9. Legalization means being able to choose to buy pesticide free MJ and without possibility of it being laced with PCP, meth, or other dangerous toxins.

  10. I firmly believe there is much to gain with the legalization of both Marijuana and Hemp.
    A grotesque mismanagement of funds have been utilized to uphold prohibition for over 7 decades.
    For what?
    A plant that is less addictive then coffee?
    A plant that is impossible to OD on?
    Not to mention its medical use has been documented as far as 6000B.C.
    There are 17,000 Cannabis-related studies.
    But I guess using marijuana to treat Alzheimer’s Disease, Anorexia, AIDS, Arthritis, Cachexia, Cancer, Crohn’s Disease, Epilepsy, Glaucoma, HIV, Migraine, Multiple Sclerosis, Nausea, Pain, Spasticity, and Wasting Syndrome are all pointless medical uses….

  11. So here’s the deal. I live in Illinois, but I go to Ball State University in Indiana. Say I get my medical license in Illinois and get caught in Indiana. Would that medical license be able to help me with Johnny Law?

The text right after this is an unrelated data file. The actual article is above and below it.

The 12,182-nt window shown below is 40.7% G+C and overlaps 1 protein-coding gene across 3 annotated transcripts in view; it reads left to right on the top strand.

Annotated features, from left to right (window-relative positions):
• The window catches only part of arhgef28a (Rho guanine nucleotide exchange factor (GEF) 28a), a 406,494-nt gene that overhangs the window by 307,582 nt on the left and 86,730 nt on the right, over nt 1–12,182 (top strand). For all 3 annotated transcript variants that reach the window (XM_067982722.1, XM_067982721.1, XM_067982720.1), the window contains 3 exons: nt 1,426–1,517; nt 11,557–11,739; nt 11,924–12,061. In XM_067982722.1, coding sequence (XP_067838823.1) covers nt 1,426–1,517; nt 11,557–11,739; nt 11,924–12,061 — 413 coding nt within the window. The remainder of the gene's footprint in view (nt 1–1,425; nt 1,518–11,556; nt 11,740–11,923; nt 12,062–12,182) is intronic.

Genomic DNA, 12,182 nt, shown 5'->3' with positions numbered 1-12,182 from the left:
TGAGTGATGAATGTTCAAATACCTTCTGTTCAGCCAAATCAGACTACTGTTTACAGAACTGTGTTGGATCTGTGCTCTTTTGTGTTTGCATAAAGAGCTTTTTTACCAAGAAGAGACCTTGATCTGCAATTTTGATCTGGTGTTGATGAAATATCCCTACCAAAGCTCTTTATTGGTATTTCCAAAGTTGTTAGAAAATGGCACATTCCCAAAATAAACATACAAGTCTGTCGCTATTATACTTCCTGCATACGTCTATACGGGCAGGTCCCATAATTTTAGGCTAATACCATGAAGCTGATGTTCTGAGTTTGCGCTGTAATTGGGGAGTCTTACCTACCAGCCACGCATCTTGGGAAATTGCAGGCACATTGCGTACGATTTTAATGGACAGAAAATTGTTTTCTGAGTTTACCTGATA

[Editor’s note: If a medical cannabis law were to pass in Illinois and you became a lawful patient, unless Indiana passed a reciprocity law recognizing other states medical cannabis laws, the Illinois recommendation would not stop Indiana law enforcement from effecting an arrest.
    Currently the only medical cannabis states that have reciprocity laws for medical cannabis patients are New Mexico, Michigan, Montana and Rhode Island.]

  12. “Medical marijuana”, the taxation of commercially sold cannabis, these are all fake fronts againist the real problem which is the Drug War and the black market. All that really needs to be done is to decriminalize cannabis. Remove all penalties for the simple possession of any cannabis below a certain amount and remove jail time for the rest and the effects would be revolutionary. “Medical marijuana” dispensaries would vanish overnight. Schoolyard distribution could be more easily policed than cigarettes. The whole secret underground and cultish adulation that drives recreational cannabis dealing would dry up from exposure. Prices would fall through the floor. Anyone who really still wanted to get high, could do so. Illegal sources would be mostly grown locally by citizens and nobody would care. People with more sense would grow it themselves and certainly this would be legal. If local distributors become a problem, nobody would be afraid to complain and law enforcement would be far more casual. But I’ll settle for legalization and taxation because if we can get that, anything that we could get from simple decriminalization would follow naturally from complete legalization.